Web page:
Spokane Journal of Business

Manufacturers make room with $60M in projects

Projects nearing $60M in total value underway for four companies here

  • Print Article
-—Knife River Corp.
The new, $40 million Knife River Corp. facility is located on the Washington side of the Washington-Idaho state line.

Prominent manufacturers in the Spokane area are expanding either through construction at new locations, acquiring existing buildings, or conducting on-site renovations.

All told, the projects at Knife River Corp., MacKay Manufacturing Inc., McKinstry Co., and Overcast Innovations LLC are valued at about $59.5 million combined.

On the west side of the Spokane metro area, near Airway Heights, McKinstry Co. has broken ground on a new 68,000-square-foot fabrication and manufacturing facility. McKinstry will share 25,000 square feet of the building with Overcast Innovations, a McKinstry subsidiary that designs and builds flexible building systems.

Thomas Tellefsen, vice president of Pacific Northwest mechanical new construction at McKinstry’s offices in Seattle, says the facility will allow Overcast Innovations to triple its production capacity and to double its workforce in Spokane.

The manufacturing facility, which will rise near Flint Road, north of Spokane International Airport, is expected to be operational by late next year.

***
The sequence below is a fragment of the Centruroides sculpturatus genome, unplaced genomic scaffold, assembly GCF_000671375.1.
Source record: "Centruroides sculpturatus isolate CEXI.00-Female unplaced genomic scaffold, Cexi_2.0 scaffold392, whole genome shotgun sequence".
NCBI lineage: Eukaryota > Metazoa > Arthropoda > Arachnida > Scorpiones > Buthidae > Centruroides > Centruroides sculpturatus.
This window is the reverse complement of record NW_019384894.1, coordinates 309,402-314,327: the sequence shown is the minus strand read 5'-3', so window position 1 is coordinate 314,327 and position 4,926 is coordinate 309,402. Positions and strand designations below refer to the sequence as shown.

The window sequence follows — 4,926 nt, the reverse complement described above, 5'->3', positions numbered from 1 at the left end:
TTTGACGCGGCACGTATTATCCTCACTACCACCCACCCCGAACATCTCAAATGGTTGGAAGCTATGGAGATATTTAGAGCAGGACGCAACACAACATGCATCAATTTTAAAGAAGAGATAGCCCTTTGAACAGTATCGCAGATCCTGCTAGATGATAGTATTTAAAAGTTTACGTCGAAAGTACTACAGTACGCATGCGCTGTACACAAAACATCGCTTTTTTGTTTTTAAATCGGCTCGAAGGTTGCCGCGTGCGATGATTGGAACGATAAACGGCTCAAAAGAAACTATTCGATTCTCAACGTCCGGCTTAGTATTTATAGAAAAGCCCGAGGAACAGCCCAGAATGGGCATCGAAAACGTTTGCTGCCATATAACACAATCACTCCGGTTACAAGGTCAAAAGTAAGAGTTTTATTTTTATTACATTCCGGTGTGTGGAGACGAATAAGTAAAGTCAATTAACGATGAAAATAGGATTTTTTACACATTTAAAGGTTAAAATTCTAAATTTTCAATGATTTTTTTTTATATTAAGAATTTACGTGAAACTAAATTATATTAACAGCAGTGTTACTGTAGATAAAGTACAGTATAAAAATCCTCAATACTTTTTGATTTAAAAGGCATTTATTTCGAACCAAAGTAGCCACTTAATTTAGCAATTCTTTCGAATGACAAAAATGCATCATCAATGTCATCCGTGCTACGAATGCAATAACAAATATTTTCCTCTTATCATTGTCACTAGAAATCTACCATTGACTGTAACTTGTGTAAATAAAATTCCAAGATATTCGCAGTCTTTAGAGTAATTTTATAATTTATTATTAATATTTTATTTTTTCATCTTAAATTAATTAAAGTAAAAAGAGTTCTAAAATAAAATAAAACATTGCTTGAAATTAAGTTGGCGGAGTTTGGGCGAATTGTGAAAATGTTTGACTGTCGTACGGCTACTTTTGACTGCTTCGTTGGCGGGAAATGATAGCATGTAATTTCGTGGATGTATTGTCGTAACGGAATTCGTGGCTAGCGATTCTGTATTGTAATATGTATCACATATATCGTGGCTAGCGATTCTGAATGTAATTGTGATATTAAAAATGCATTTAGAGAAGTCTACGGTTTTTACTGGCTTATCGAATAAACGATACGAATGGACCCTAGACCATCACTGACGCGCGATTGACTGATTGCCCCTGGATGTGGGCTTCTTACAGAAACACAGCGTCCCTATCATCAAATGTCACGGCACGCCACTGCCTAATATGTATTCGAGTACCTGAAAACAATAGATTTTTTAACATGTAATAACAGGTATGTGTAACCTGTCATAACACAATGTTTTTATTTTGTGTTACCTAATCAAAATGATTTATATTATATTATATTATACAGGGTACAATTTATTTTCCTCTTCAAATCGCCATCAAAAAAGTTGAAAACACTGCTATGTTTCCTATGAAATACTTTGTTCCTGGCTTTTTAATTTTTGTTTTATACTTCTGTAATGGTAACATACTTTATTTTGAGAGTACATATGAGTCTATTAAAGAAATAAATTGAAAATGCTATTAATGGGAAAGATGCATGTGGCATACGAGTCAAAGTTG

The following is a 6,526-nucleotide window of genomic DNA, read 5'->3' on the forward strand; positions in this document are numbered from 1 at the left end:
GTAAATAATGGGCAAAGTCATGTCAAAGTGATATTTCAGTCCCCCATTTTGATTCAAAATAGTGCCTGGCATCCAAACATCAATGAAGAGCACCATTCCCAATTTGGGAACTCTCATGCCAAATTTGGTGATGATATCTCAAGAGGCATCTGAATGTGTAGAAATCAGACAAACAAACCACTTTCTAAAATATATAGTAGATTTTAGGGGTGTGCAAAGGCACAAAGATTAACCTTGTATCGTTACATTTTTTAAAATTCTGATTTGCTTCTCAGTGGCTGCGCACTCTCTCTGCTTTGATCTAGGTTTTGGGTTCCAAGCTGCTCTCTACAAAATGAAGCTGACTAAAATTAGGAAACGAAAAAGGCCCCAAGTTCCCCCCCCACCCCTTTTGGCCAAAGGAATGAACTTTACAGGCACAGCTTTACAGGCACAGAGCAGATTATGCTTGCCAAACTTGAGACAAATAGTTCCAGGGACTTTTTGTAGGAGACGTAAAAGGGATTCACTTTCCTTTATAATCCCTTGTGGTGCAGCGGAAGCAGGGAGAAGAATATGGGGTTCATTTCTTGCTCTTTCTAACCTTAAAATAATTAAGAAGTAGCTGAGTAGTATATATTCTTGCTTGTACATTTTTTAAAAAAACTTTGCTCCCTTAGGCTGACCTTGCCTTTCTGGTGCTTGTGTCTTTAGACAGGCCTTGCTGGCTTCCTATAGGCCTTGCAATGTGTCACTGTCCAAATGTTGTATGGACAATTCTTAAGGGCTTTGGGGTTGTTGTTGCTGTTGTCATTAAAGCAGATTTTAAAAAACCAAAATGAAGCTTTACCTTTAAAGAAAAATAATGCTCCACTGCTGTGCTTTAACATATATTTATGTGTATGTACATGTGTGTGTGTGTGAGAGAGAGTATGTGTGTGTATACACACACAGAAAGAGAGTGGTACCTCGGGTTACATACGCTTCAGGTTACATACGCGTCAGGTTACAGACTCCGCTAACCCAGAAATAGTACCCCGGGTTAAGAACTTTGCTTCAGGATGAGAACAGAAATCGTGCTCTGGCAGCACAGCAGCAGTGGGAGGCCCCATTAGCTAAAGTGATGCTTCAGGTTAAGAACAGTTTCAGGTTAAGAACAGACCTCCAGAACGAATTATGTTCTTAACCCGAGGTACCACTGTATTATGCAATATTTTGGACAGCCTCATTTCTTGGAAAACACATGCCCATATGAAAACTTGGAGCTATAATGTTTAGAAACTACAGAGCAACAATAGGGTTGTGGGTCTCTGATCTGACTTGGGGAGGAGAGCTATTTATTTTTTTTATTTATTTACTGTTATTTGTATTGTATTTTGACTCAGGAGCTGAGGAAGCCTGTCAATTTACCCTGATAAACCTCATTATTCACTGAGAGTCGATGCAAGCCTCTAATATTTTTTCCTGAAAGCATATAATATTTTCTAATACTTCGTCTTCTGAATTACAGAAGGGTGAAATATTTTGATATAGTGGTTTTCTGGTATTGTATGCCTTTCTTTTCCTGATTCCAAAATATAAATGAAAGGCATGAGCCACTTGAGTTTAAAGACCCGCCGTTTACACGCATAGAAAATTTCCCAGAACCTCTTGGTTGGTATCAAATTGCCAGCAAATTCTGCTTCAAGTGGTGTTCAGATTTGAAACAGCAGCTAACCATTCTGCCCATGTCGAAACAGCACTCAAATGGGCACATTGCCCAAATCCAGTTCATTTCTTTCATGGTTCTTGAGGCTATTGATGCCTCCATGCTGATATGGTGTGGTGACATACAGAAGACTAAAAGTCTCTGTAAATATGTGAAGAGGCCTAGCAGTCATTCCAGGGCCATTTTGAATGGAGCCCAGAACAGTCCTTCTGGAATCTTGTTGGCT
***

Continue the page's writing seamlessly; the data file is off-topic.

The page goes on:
Of McKinstry’s Spokane-based employees, 16 who currently work in McKinstry’s fabrication shop here will transfer to the West Plains facility after it’s built, Tellefsen says. The facility ultimately will employ about 120 people, he adds.

“The West Plains is a dynamic place to be located, with many manufacturing and industrial developments in recent years,” Tellefsen says. “The central proximity and ease of access were big drivers in our decision to choose the area.”

The facility, which will be located on a 5-acre site, will produce prefabricated sheet metal, piping, and plumbing materials and systems.

Tellefsen declines to disclose the project’s cost, although building permit information for the facility shows a construction value of $18.6 million.

At MacKay Manufacturing, located in Spokane Valley, a mezzanine has been added to the main building, and renovations are underway on a building acquired last year. The company now is in the process of buying another nearby structure.

In all, work at MacKay’s facilities will total $1.5 million, says Katie MacKay, vice president of MacKay Manufacturing.

MacKay says she ultimately aims to acquire all six of the buildings that share the city block with MacKay Manufacturing, which is located at 10011 E. Montgomery.

“We’re trying to secure as much real estate as we can close to our main building so that someday, when we need it, we have it,” MacKay says.

MacKay Manufacturing primarily manufactures tools and instruments for use in the health care and aerospace industries. 

MacKay says the company currently employs 170 people; it’s added about 30 employees since 2017.

“All the construction stuff we’re doing is very much proactive, versus reactive,” MacKay says. “We’re looking at what we’ll need in two, three, five years.”

MacKay says the company bought the 4,000-square-foot former Patriot Fire Protection building next door, at 10005 E. Montgomery, last year. MacKay has gutted the building down to its shell in preparation for remodeling work, which will be completed by Hayden-based American Construction Group. Renovations will include plumbing and electrical work, as well as installing heated sidewalks between the former Patriot building and MacKay’s main manufacturing building.